Google has defended recent changes to its search system that reduced the prominence of some popular websites.
One of the worst hit by the “Panda” update was Ciao.co.uk, a Microsoft-owned company that had been leading an EU competition case against Google.
Its web visibility fell by 94% according to analysis by Searchmetrics.
Google’s head of search evaluation, Scott Huffman, said it was “almost absurd” to suggest that the results were rigged.
The company regularly changes the algorithms that determine what users see when they search.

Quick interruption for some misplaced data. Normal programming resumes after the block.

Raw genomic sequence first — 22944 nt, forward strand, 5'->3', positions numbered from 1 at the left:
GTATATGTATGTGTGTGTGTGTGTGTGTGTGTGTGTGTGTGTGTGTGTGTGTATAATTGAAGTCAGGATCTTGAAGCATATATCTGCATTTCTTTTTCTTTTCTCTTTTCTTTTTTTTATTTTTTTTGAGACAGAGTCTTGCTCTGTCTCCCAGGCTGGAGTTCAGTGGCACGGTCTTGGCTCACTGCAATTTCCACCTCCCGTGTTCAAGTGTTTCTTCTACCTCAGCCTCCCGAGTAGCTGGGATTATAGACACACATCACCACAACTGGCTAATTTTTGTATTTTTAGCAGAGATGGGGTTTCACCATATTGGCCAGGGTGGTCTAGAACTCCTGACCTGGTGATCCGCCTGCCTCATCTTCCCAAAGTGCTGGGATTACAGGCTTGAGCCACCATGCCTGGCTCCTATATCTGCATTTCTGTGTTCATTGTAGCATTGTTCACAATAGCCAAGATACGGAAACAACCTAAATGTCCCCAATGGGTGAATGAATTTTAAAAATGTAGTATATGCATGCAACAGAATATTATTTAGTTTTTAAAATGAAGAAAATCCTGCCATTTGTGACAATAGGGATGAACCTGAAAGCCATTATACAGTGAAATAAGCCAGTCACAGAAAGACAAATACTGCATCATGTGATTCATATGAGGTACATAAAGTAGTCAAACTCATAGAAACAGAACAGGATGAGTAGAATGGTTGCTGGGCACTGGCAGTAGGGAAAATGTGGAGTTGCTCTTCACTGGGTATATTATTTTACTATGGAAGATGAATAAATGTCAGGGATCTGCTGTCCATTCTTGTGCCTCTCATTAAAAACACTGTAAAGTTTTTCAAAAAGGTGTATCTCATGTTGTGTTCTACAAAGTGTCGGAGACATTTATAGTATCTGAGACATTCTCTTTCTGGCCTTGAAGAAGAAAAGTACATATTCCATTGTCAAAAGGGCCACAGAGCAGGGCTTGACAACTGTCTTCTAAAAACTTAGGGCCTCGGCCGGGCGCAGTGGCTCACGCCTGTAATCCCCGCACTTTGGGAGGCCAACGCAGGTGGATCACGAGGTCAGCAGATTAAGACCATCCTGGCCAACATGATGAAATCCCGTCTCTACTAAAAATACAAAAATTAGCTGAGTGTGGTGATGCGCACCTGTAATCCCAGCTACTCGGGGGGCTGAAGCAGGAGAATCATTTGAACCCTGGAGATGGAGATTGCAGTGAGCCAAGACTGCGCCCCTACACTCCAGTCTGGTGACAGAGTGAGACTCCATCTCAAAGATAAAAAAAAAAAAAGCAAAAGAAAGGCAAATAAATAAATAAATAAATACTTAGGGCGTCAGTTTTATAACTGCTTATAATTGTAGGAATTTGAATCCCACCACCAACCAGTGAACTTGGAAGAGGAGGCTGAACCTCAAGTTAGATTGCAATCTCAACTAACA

Such updates are often done to weed out “content farms” – websites that copy material from other sites in order to get hits.
Where a keyword search may previously have returned their site on Google’s first page, afterwards it may be relegated to further down the rankings.
When the update, known as Panda, was rolled out globally on 11 April, Google published a blog post explaining that it was designed to “reduce rankings for low-quality sites”.
Shopping and price comparison sites such as Ciao.co.uk sometimes suffer when Google algorithms change because they carry comments and reviews replicated elsewhere on the internet.
However, experts said that it was unusual to see a legitimate website hit as badly as Ciao.
“A 94% drop is astronomical,” said Sanjay Shelat, a search engine optimisation (SEO) specialist at Edit Optimisation.